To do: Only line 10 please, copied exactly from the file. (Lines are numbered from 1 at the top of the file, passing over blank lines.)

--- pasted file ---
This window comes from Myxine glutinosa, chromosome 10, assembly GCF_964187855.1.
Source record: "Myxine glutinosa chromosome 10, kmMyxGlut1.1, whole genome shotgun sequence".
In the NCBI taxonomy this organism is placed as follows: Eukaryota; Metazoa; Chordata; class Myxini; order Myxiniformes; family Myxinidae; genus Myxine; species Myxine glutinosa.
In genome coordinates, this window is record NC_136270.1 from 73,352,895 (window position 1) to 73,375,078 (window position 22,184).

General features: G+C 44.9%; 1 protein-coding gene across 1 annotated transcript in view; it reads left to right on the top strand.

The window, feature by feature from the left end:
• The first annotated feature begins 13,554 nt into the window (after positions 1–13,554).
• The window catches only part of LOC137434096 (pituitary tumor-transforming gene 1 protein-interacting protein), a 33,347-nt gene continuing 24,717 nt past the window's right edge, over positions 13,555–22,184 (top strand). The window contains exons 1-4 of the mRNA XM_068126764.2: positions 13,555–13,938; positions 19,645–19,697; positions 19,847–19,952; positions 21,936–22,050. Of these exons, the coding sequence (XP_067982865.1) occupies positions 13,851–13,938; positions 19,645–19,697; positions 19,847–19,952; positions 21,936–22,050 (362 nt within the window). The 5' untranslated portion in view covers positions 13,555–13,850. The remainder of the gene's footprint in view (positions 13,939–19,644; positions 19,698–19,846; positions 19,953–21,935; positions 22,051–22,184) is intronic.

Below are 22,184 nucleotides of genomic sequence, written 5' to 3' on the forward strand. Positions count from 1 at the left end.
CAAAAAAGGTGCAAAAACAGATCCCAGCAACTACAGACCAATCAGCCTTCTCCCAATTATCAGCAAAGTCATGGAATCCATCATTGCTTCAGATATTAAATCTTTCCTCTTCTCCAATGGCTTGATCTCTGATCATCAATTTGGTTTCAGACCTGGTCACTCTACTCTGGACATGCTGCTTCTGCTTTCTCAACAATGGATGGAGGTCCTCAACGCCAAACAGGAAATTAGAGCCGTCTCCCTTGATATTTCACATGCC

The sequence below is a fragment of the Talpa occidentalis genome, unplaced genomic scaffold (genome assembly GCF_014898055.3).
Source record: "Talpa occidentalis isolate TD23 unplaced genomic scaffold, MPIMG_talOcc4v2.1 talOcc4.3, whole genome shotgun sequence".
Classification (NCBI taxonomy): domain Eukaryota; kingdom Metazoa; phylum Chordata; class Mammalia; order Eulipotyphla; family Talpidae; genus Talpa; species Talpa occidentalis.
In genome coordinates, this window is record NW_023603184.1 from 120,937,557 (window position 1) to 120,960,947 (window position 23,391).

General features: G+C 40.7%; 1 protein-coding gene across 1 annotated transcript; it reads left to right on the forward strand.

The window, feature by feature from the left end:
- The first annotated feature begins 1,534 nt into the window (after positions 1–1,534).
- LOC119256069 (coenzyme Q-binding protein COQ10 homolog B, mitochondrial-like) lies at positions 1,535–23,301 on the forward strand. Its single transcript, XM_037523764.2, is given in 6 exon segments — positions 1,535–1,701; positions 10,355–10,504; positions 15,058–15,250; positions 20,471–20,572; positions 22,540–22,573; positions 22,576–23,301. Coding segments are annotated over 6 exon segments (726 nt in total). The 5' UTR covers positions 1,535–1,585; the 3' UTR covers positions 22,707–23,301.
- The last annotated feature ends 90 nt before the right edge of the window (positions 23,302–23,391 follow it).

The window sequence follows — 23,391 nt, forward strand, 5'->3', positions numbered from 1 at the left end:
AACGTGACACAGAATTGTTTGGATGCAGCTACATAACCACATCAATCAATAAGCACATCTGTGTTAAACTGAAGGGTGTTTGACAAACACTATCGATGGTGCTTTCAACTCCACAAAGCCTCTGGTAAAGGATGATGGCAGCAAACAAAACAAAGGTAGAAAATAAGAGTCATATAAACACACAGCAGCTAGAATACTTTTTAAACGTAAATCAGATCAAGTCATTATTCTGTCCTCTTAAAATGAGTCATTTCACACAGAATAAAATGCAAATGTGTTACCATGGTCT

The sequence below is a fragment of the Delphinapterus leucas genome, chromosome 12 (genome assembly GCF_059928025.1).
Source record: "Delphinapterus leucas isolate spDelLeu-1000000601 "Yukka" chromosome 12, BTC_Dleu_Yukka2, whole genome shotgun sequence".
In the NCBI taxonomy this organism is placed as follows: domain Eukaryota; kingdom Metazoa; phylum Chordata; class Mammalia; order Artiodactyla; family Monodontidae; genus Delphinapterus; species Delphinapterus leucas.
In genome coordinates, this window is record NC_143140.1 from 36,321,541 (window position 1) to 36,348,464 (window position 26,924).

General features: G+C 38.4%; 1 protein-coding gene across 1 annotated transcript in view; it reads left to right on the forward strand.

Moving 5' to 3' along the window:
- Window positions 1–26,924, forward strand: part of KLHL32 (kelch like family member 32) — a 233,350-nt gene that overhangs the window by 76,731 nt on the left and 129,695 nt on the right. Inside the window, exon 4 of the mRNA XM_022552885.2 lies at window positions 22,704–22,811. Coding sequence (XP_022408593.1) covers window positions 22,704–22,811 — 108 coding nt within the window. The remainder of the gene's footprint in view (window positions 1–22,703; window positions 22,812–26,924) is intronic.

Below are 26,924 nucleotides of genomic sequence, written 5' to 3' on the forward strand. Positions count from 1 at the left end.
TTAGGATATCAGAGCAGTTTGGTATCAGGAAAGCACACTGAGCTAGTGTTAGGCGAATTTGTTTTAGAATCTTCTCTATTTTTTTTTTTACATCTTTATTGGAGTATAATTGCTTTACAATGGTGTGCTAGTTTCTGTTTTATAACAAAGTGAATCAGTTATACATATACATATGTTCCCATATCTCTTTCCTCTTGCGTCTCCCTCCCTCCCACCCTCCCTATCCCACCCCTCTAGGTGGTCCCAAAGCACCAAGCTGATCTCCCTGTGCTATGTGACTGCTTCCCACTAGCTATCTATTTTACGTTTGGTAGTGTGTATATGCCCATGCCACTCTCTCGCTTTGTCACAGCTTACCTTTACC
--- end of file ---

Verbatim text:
CAAAAAAGGTGCAAAAACAGATCCCAGCAACTACAGACCAATCAGCCTTCTCCCAATTATCAGCAAAGTCATGGAATCCATCATTGCTTCAGATATTAAATCTTTCCTCTTCTCCAATGGCTTGATCTCTGATCATCAATTTGGTTTCAGACCTGGTCACTCTACTCTGGACATGCTGCTTCTGCTTTCTCAACAATGGATGGAGGTCCTCAACGCCAAACAGGAAATTAGAGCCGTCTCCCTTGATATTTCACATGCC